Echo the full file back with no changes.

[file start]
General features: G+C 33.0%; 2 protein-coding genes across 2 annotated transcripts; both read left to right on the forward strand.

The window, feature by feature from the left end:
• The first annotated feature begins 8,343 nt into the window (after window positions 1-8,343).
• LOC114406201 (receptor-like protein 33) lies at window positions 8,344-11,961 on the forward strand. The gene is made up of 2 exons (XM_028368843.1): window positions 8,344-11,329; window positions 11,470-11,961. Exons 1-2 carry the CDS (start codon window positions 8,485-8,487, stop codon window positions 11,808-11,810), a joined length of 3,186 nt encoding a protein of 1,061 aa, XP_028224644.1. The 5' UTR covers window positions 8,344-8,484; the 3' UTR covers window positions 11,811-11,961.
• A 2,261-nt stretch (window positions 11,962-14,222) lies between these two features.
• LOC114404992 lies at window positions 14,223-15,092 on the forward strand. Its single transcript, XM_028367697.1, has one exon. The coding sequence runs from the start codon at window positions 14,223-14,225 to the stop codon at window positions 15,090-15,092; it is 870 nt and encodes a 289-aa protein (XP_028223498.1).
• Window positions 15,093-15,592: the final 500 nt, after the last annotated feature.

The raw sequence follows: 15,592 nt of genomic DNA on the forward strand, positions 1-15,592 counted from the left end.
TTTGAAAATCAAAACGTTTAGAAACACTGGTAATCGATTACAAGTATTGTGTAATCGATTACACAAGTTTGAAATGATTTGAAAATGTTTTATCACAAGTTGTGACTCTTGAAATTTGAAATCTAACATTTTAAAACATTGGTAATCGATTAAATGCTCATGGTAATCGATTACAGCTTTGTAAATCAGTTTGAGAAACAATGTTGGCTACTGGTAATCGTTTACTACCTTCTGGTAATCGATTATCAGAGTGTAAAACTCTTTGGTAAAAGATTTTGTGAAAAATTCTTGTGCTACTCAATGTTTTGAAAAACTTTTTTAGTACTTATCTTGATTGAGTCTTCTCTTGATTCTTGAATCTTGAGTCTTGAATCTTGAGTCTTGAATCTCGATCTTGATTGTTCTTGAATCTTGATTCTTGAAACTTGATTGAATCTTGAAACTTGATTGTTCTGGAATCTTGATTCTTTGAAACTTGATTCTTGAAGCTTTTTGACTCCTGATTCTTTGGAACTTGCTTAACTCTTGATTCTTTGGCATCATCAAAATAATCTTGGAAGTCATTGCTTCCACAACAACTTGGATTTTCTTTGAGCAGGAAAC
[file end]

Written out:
General features: G+C 33.0%; 2 protein-coding genes across 2 annotated transcripts; both read left to right on the forward strand.

The window, feature by feature from the left end:
• The first annotated feature begins 8,343 nt into the window (after window positions 1-8,343).
• LOC114406201 (receptor-like protein 33) lies at window positions 8,344-11,961 on the forward strand. The gene is made up of 2 exons (XM_028368843.1): window positions 8,344-11,329; window positions 11,470-11,961. Exons 1-2 carry the CDS (start codon window positions 8,485-8,487, stop codon window positions 11,808-11,810), a joined length of 3,186 nt encoding a protein of 1,061 aa, XP_028224644.1. The 5' UTR covers window positions 8,344-8,484; the 3' UTR covers window positions 11,811-11,961.
• A 2,261-nt stretch (window positions 11,962-14,222) lies between these two features.
• LOC114404992 lies at window positions 14,223-15,092 on the forward strand. Its single transcript, XM_028367697.1, has one exon. The coding sequence runs from the start codon at window positions 14,223-14,225 to the stop codon at window positions 15,090-15,092; it is 870 nt and encodes a 289-aa protein (XP_028223498.1).
• Window positions 15,093-15,592: the final 500 nt, after the last annotated feature.

The raw sequence follows: 15,592 nt of genomic DNA on the forward strand, positions 1-15,592 counted from the left end.
TTTGAAAATCAAAACGTTTAGAAACACTGGTAATCGATTACAAGTATTGTGTAATCGATTACACAAGTTTGAAATGATTTGAAAATGTTTTATCACAAGTTGTGACTCTTGAAATTTGAAATCTAACATTTTAAAACATTGGTAATCGATTAAATGCTCATGGTAATCGATTACAGCTTTGTAAATCAGTTTGAGAAACAATGTTGGCTACTGGTAATCGTTTACTACCTTCTGGTAATCGATTATCAGAGTGTAAAACTCTTTGGTAAAAGATTTTGTGAAAAATTCTTGTGCTACTCAATGTTTTGAAAAACTTTTTTAGTACTTATCTTGATTGAGTCTTCTCTTGATTCTTGAATCTTGAGTCTTGAATCTTGAGTCTTGAATCTCGATCTTGATTGTTCTTGAATCTTGATTCTTGAAACTTGATTGAATCTTGAAACTTGATTGTTCTGGAATCTTGATTCTTTGAAACTTGATTCTTGAAGCTTTTTGACTCCTGATTCTTTGGAACTTGCTTAACTCTTGATTCTTTGGCATCATCAAAATAATCTTGGAAGTCATTGCTTCCACAACAACTTGGATTTTCTTTGAGCAGGAAAC